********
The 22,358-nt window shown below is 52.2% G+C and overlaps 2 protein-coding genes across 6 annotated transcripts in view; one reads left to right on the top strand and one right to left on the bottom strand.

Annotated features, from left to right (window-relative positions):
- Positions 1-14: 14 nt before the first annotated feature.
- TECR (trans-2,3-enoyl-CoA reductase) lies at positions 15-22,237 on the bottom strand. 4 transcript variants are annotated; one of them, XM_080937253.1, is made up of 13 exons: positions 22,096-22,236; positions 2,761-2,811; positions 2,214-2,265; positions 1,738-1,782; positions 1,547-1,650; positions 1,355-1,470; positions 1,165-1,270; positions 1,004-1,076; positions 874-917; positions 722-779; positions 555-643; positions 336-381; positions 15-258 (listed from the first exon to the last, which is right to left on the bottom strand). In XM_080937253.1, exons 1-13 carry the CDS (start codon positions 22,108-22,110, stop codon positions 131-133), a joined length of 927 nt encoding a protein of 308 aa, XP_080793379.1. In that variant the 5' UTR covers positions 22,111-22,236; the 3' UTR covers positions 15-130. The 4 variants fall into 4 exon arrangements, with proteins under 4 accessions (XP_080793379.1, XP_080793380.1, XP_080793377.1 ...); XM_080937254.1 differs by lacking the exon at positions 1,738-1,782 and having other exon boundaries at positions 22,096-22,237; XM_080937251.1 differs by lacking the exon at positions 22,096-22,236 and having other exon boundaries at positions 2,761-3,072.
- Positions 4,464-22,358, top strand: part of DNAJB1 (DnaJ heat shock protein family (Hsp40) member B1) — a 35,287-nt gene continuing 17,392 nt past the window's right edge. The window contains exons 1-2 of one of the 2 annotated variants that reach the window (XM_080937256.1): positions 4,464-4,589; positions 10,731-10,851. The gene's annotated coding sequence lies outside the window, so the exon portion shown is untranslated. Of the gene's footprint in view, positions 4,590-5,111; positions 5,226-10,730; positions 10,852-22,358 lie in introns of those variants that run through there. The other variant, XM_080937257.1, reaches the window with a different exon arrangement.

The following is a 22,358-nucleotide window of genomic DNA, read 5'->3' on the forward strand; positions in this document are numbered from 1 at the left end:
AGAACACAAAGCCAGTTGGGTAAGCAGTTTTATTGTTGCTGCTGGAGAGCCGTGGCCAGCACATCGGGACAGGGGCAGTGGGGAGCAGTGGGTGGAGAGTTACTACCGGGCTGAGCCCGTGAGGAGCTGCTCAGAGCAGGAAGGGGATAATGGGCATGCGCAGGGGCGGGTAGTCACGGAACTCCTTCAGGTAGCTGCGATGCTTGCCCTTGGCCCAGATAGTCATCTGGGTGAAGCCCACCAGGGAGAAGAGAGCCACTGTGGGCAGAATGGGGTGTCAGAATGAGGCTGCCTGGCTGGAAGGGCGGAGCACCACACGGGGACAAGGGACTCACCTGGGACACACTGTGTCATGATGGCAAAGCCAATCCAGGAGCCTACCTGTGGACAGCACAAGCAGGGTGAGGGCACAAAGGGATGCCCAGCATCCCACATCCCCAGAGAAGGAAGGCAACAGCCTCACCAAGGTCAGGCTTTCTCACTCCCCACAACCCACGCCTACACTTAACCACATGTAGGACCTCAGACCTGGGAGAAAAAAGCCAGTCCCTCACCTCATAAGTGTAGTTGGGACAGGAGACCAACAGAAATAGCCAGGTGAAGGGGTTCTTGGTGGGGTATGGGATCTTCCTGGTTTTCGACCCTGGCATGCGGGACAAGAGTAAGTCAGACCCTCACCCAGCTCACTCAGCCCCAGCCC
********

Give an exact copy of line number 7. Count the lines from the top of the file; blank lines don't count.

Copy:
AGAACACAAAGCCAGTTGGGTAAGCAGTTTTATTGTTGCTGCTGGAGAGCCGTGGCCAGCACATCGGGACAGGGGCAGTGGGGAGCAGTGGGTGGAGAGTTACTACCGGGCTGAGCCCGTGAGGAGCTGCTCAGAGCAGGAAGGGGATAATGGGCATGCGCAGGGGCGGGTAGTCACGGAACTCCTTCAGGTAGCTGCGATGCTTGCCCTTGGCCCAGATAGTCATCTGGGTGAAGCCCACCAGGGAGAAGAGAGCCACTGTGGGCAGAATGGGGTGTCAGAATGAGGCTGCCTGGCTGGAAGGGCGGAGCACCACACGGGGACAAGGGACTCACCTGGGACACACTGTGTCATGATGGCAAAGCCAATCCAGGAGCCTACCTGTGGACAGCACAAGCAGGGTGAGGGCACAAAGGGATGCCCAGCATCCCACATCCCCAGAGAAGGAAGGCAACAGCCTCACCAAGGTCAGGCTTTCTCACTCCCCACAACCCACGCCTACACTTAACCACATGTAGGACCTCAGACCTGGGAGAAAAAAGCCAGTCCCTCACCTCATAAGTGTAGTTGGGACAGGAGACCAACAGAAATAGCCAGGTGAAGGGGTTCTTGGTGGGGTATGGGATCTTCCTGGTTTTCGACCCTGGCATGCGGGACAAGAGTAAGTCAGACCCTCACCCAGCTCACTCAGCCCCAGCCC